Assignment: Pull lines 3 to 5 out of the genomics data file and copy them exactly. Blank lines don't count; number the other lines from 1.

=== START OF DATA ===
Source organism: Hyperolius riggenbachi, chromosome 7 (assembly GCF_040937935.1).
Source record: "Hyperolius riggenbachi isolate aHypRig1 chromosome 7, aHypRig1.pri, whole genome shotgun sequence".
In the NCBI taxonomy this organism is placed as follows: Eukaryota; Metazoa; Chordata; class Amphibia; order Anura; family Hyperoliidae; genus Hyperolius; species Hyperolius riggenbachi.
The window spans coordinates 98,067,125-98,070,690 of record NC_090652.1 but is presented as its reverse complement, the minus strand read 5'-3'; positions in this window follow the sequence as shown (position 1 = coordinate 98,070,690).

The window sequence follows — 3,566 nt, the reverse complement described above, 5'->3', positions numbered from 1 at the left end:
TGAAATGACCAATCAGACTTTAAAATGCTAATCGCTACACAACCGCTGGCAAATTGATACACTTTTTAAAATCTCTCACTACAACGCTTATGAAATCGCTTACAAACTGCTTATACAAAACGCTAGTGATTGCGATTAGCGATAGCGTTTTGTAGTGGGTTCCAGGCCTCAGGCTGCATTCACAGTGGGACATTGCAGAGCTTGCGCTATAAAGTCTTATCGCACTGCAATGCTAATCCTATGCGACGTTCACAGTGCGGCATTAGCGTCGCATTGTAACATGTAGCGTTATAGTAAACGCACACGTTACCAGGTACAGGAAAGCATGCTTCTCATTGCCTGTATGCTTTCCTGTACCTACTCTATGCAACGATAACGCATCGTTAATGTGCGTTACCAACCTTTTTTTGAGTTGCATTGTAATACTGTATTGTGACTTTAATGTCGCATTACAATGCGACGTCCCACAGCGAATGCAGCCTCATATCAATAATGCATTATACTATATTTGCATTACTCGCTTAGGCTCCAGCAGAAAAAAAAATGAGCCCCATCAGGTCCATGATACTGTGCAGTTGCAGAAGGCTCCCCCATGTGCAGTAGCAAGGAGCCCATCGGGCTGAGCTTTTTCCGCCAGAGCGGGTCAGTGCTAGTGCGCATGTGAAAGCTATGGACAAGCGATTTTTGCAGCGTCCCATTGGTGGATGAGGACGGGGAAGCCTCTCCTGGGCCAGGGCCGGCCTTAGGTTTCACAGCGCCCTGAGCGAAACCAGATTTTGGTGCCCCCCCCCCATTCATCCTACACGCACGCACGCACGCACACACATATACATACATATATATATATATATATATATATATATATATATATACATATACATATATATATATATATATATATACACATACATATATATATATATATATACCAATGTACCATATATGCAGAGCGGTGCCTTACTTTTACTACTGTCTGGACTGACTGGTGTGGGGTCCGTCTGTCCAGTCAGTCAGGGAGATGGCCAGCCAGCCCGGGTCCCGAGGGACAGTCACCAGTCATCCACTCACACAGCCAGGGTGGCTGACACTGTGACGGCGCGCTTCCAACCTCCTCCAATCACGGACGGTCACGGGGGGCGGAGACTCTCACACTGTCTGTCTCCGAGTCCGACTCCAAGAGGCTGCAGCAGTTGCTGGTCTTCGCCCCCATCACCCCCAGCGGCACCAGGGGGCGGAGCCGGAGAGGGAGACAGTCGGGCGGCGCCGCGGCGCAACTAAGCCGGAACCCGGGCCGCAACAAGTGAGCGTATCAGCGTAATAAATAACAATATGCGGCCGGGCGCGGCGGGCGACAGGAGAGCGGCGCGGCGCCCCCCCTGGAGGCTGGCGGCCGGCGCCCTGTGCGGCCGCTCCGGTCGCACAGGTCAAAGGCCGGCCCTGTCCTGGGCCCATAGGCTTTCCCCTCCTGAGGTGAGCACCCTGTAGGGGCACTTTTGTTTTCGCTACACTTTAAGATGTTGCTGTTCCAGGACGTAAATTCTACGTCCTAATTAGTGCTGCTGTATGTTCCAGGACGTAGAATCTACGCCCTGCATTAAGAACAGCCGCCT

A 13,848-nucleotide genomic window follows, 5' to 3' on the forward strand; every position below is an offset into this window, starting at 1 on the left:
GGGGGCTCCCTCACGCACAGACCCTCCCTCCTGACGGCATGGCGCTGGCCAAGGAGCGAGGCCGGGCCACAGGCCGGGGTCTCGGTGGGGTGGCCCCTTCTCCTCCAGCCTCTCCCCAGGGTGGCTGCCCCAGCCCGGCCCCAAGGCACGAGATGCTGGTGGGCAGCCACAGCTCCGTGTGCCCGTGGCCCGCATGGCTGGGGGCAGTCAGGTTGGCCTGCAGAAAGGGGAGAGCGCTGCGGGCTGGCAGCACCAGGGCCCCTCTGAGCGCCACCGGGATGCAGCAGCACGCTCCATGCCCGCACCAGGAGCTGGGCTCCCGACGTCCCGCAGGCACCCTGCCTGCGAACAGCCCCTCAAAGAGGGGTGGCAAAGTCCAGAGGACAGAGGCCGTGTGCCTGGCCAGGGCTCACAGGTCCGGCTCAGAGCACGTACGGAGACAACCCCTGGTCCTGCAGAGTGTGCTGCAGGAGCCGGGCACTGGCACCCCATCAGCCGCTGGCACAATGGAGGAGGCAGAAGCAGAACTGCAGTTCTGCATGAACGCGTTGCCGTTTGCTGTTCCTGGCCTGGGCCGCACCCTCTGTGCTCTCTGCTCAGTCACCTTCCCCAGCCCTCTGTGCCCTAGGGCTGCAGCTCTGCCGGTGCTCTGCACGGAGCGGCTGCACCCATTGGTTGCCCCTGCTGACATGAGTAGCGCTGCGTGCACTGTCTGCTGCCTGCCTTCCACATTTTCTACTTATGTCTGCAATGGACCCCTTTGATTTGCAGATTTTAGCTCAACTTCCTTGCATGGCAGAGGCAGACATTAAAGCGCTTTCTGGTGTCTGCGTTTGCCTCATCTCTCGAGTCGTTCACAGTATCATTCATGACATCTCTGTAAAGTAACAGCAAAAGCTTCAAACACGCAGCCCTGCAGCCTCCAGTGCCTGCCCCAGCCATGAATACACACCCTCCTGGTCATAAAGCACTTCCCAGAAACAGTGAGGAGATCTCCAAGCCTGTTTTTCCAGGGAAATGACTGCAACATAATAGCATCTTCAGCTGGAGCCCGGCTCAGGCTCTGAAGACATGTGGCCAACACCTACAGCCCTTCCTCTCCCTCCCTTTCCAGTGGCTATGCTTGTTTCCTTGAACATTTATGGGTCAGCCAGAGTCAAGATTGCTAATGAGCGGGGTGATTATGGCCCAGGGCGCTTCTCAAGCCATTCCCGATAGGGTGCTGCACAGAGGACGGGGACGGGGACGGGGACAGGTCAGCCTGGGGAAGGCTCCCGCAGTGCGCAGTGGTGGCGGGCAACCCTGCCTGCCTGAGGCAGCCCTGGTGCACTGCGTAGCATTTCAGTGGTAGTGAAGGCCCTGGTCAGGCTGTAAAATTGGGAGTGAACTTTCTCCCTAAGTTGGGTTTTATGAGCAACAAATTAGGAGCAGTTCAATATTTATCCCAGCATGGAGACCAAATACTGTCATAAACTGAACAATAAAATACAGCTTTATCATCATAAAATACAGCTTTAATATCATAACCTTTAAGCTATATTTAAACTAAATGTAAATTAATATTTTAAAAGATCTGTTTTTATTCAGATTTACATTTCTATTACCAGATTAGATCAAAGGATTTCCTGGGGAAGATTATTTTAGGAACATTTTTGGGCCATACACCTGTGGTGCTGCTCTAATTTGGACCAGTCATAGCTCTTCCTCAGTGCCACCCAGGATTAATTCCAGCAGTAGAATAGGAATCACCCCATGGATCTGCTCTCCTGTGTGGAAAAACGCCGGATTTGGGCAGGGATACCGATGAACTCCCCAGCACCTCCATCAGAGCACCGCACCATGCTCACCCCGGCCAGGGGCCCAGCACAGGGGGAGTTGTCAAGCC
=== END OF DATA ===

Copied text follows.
In the NCBI taxonomy this organism is placed as follows: Eukaryota; Metazoa; Chordata; class Amphibia; order Anura; family Hyperoliidae; genus Hyperolius; species Hyperolius riggenbachi.
The window spans coordinates 98,067,125-98,070,690 of record NC_090652.1 but is presented as its reverse complement, the minus strand read 5'-3'; positions in this window follow the sequence as shown (position 1 = coordinate 98,070,690).

The window sequence follows — 3,566 nt, the reverse complement described above, 5'->3', positions numbered from 1 at the left end: